Subscribe Free
in Features

Is Middle Eastern aviation ready to switch to in-house MRO support?

Posted 25 February 2015 · Add Comment

Currently, the Middle Eastern commercial aviation MRO market is growing at a faster rate than the global average. According to ICF International, it is expected to account for up to 8% of the global civil aviation MRO market in 2015. However, as more and more local carriers find having suppliers from North America or Europe no longer acceptable, it is still unclear whether the domestic ones will be able to fully replace them.


As Middle Eastern airlines continue to grow their fleets and expand their markets, ICF International predicts the regional MRO market to generate up to $4.6 billion in expenditures in 2015. Moreover, growing at an average of 6.7% annually, the market is expected to reach $8.8 billion in a decade. Following such growth, lately it has been becoming more and more apparent that many carriers want their aftermarket services to come from the region.
For instance, currently four major carriers from the region - Emirates, Qatar, Etihad Airways and Saudia - account for about 67% (about $3 billion) of Middle Eastern MRO expenses. They all have in-house maintenance capabilities, which helps explain why 76% of heavy airframe MRO is done within the region. Moreover, Air Algerie, EgyptAir, Emirates, Kuwait Airways, Middle East Airlines, Qatar Airways and Saudia recently signed a memorandum of understanding to cooperate in such areas as maintenance training, vendor audits, line maintenance and the joint purchase of consumable parts. The collaboration is expected to save the participating airlines about $150 million in the next four years, as well as help gain more efficiency.
On the one hand, this does mean that the opportunity for third-party suppliers targeting the MRO segment in the Middle East is becoming increasingly smaller. On the other hand, some experts say there are reasons to believe the carriers’ in-house MRO capabilities might be overestimated.
“The Middle Eastern in-house MRO providers can sure be expected to grow as airlines do. However, at the time they continue to face some specific challenges. For instance, attracting and retaining technical talent has consistently been a challenge for the region. Meanwhile, it is predicted that the Middle Eastern MRO market will require over 11 million maintenance man-hours to support its growth by 2024,” said Aldas Juronis, the Head of FL Technics components and materials sales department (pictured right) . “Comprehensive spare parts solutions are also among the services that are still in need of appropriate development, as obtaining the needed spares quickly – especially in AOG situations – continues to be among the reoccurring issues of the local carriers.”
Aviation Week forecast that of $4.6 billion the Middle Eastern operators are expected to spend on MRO in 2015, 22% will account for various component supply-related services. Not surprisingly, while talks of switching to local suppliers have been becoming more and more active, some of the third-party players have actually been adding capacity within the region, preparing for the anticipated demand. For instance, one of the other large independent MROs in the region claims it is already handling 65 000 annual transactions and is expected to almost double the number over the next five years.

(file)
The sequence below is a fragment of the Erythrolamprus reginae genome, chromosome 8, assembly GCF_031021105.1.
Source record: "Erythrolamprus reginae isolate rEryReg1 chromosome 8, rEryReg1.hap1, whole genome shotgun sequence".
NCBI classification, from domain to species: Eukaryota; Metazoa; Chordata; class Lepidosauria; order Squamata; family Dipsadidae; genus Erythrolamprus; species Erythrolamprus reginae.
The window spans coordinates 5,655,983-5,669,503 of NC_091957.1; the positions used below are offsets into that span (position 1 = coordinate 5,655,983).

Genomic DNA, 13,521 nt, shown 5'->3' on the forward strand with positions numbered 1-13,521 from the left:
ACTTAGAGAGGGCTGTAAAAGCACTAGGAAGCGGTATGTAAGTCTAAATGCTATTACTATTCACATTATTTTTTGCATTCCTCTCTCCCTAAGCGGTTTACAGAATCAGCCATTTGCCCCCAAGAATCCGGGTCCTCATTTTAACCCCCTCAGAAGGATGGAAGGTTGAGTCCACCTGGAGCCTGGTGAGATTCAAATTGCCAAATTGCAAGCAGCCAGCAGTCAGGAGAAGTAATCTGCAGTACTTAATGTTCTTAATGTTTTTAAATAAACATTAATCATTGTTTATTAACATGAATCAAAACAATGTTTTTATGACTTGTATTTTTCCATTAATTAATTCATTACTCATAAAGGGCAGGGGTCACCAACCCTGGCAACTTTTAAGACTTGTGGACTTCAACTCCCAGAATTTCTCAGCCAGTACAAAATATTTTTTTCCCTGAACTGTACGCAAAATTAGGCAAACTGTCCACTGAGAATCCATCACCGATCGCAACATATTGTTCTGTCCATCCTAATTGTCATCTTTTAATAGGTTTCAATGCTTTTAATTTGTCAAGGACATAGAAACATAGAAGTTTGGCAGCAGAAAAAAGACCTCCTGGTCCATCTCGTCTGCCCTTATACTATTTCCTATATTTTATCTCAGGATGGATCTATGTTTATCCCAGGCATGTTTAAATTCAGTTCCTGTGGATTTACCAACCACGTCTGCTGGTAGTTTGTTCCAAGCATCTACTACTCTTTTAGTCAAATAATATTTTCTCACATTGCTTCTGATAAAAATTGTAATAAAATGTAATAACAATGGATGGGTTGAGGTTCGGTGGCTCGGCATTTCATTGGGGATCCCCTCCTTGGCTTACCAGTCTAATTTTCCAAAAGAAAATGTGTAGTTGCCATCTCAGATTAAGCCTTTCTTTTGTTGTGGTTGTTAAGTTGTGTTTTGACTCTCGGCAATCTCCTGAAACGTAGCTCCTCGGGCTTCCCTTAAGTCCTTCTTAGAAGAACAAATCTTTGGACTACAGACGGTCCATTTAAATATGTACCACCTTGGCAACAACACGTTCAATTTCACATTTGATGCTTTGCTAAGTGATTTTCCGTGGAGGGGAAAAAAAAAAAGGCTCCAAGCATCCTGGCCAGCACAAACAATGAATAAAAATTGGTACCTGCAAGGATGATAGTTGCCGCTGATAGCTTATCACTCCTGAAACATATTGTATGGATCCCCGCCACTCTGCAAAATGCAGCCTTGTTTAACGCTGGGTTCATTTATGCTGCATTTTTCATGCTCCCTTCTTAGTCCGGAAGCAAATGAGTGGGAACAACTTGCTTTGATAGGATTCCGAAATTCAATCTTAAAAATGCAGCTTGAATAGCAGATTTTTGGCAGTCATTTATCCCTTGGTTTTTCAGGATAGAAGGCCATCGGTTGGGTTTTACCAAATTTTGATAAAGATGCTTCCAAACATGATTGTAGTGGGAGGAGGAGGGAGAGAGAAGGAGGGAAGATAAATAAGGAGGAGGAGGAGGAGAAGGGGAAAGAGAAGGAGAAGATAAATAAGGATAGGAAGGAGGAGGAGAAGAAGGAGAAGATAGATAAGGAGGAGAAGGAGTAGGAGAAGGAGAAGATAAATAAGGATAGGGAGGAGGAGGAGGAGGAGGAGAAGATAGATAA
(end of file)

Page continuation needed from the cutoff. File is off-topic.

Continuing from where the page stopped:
“Of course, locating aftermarket providers in the Middle East and North Africa should decrease the expenses of shipping MRO work outside the region, as well as costs associated with logistics and longer asset downtime. However, whether the region can ensure an equally speedy development of the region's MRO business still remains to be seen. In the meantime, cooperating with reliable partners from relatively close regions in ensuring continuous supply of spares, as well as gaining crucial technical experience in handling MRO operations, might become a viable strategy in the process of getting off the costly support needle,” Juronis said.
 

* required field

Post a comment

Other Stories
Advertisement
Latest News

Will we keep on taking the tablets?

New US and British governments regulations, which prevent passengers carrying electronic devices larger than a cell phone on flights from across the MENA region, may affect the latest in-flight entertainment trend. Steve Nichols

Pegasus Airlines' inaugural flight to Abu Dhabi takes off

Abu Dhabi Airports yesterday welcomed the inaugural Pegasus flight arriving from Istanbul, Turkey. The maiden flight marks the commencement of a direct service three times a week between Abu Dhabi International Airport and Istanbul

Airbus launches new open aviation data platform to support digital

Airbus has launched a new aviation data platform in collaboration with Palantir Technologies – pioneers in big-data integration and advanced analytics. Skywise aims to become the single platform of reference used by all major

PARIS AIRSHOW: Astrobotic and ATLAS announce lunar laser communications payload

Astrobotic, which is making the Moon accessible to the world, and ATLAS Space Operations Inc., the US leader in cloud-based satellite management and control services have announced at the Paris Air Show that they have signed a payload

PARIS AIRSHOW: GE and its JV partners receive more than $31 billion in orders

GE Aviation and its joint venture companies, led by CFM International, announced more than $31 billion (USD) in orders and commitments at this week's Paris Air Show.

PARIS AIRSHOW: Emirates wins World's Best Inflight Entertainment at Skytrax awards

Emirates has won World's Best Inflight Entertainment award for a record 13th year at the prestigious Skytrax World Airline Awards 2017. The airline also picked up the award for Best First Class Comfort Amenities.

TAA SK 12MTHS16
See us at
Global Aerospace BT28218DAS BT1105161117AIME BT1204240118DIAC BT1105121117Aviation Africa BT18418RMIT BT1631817